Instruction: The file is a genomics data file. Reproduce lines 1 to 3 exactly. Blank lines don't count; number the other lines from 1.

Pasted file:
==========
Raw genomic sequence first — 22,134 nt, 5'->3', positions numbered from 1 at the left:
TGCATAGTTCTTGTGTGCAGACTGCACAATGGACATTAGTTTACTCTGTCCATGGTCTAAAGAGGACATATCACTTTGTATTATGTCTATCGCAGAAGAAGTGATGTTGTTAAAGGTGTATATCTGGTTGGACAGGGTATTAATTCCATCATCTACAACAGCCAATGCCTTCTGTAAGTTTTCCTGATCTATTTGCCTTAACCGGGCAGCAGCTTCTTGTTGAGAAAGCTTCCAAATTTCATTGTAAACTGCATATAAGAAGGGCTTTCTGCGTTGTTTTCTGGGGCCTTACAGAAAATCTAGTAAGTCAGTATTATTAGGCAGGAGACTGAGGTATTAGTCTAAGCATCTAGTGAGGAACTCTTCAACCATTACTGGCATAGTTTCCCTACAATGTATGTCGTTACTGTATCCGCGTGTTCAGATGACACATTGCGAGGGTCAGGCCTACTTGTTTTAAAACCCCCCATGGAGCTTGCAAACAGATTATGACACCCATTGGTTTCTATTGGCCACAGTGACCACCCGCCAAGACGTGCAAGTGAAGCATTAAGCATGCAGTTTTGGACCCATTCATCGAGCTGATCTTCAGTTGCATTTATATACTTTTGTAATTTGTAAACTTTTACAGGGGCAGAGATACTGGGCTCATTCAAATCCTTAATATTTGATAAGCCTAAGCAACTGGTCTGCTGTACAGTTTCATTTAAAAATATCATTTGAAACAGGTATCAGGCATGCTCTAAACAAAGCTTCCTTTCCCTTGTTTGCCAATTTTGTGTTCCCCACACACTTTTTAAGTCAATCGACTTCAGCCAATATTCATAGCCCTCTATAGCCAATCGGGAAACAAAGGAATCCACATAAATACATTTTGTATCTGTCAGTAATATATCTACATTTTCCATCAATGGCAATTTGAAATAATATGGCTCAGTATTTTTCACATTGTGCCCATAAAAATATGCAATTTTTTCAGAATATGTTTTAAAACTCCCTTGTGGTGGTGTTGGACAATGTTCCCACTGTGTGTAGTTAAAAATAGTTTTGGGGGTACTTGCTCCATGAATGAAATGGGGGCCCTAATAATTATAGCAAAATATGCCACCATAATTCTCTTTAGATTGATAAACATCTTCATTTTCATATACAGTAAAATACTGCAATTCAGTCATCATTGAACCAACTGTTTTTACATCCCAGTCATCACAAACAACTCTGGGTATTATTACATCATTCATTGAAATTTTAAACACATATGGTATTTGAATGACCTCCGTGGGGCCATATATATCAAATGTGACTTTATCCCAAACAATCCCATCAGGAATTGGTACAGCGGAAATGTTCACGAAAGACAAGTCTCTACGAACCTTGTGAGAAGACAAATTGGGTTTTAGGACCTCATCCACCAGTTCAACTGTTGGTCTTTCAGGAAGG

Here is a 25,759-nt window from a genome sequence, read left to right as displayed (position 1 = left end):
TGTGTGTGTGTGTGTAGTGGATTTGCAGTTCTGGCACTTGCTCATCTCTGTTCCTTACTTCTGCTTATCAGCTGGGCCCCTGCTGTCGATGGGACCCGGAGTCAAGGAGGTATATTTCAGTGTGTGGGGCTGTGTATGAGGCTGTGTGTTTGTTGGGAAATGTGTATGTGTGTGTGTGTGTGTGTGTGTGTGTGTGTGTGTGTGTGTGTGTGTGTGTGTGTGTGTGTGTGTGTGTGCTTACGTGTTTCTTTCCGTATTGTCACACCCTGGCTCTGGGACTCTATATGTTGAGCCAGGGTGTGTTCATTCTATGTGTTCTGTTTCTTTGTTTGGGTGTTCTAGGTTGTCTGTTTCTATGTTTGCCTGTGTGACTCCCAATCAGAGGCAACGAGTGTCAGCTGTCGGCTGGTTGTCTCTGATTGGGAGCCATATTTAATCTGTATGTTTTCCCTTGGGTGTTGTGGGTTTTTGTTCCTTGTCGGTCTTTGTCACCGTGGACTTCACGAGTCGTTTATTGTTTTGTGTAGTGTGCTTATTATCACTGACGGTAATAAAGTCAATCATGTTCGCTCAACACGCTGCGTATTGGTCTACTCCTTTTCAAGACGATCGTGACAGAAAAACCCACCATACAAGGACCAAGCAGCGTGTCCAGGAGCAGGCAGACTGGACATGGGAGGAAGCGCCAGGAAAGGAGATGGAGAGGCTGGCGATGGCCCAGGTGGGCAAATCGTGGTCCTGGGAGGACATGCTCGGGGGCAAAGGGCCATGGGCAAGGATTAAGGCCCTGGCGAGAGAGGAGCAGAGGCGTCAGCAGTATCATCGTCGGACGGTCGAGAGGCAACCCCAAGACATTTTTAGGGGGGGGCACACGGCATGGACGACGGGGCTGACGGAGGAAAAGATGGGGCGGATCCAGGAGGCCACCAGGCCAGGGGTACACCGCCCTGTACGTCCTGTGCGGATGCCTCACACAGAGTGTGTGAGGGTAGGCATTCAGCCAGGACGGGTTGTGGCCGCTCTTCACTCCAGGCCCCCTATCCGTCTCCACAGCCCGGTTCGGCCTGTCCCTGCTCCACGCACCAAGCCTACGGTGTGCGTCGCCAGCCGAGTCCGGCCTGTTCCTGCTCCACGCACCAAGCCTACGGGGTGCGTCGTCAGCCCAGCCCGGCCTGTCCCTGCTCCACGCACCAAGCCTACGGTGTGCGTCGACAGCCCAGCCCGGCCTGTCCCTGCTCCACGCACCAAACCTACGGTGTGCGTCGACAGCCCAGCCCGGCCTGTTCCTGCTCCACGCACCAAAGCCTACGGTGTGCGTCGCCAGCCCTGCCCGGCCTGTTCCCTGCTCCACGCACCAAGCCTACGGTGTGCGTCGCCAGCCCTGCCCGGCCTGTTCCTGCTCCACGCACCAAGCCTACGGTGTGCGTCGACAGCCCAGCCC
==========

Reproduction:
Raw genomic sequence first — 22,134 nt, 5'->3', positions numbered from 1 at the left:
TGCATAGTTCTTGTGTGCAGACTGCACAATGGACATTAGTTTACTCTGTCCATGGTCTAAAGAGGACATATCACTTTGTATTATGTCTATCGCAGAAGAAGTGATGTTGTTAAAGGTGTATATCTGGTTGGACAGGGTATTAATTCCATCATCTACAACAGCCAATGCCTTCTGTAAGTTTTCCTGATCTATTTGCCTTAACCGGGCAGCAGCTTCTTGTTGAGAAAGCTTCCAAATTTCATTGTAAACTGCATATAAGAAGGGCTTTCTGCGTTGTTTTCTGGGGCCTTACAGAAAATCTAGTAAGTCAGTATTATTAGGCAGGAGACTGAGGTATTAGTCTAAGCATCTAGTGAGGAACTCTTCAACCATTACTGGCATAGTTTCCCTACAATGTATGTCGTTACTGTATCCGCGTGTTCAGATGACACATTGCGAGGGTCAGGCCTACTTGTTTTAAAACCCCCCATGGAGCTTGCAAACAGATTATGACACCCATTGGTTTCTATTGGCCACAGTGACCACCCGCCAAGACGTGCAAGTGAAGCATTAAGCATGCAGTTTTGGACCCATTCATCGAGCTGATCTTCAGTTGCATTTATATACTTTTGTAATTTGTAAACTTTTACAGGGGCAGAGATACTGGGCTCATTCAAATCCTTAATATTTGATAAGCCTAAGCAACTGGTCTGCTGTACAGTTTCATTTAAAAATATCATTTGAAACAGGTATCAGGCATGCTCTAAACAAAGCTTCCTTTCCCTTGTTTGCCAATTTTGTGTTCCCCACACACTTTTTAAGTCAATCGACTTCAGCCAATATTCATAGCCCTCTATAGCCAATCGGGAAACAAAGGAATCCACATAAATACATTTTGTATCTGTCAGTAATATATCTACATTTTCCATCAATGGCAATTTGAAATAATATGGCTCAGTATTTTTCACATTGTGCCCATAAAAATATGCAATTTTTTCAGAATATGTTTTAAAACTCCCTTGTGGTGGTGTTGGACAATGTTCCCACTGTGTGTAGTTAAAAATAGTTTTGGGGGTACTTGCTCCATGAATGAAATGGGGGCCCTAATAATTATAGCAAAATATGCCACCATAATTCTCTTTAGATTGATAAACATCTTCATTTTCATATACAGTAAAATACTGCAATTCAGTCATCATTGAACCAACTGTTTTTACATCCCAGTCATCACAAACAACTCTGGGTATTATTACATCATTCATTGAAATTTTAAACACATATGGTATTTGAATGACCTCCGTGGGGCCATATATATCAAATGTGACTTTATCCCAAACAATCCCATCAGGAATTGGTACAGCGGAAATGTTCACGAAAGACAAGTCTCTACGAACCTTGTGAGAAGACAAATTGGGTTTTAGGACCTCATCCACCAGTTCAACTGTTGGTCTTTCAGGAAGG

Here is a 25,759-nt window from a genome sequence, read left to right as displayed (position 1 = left end):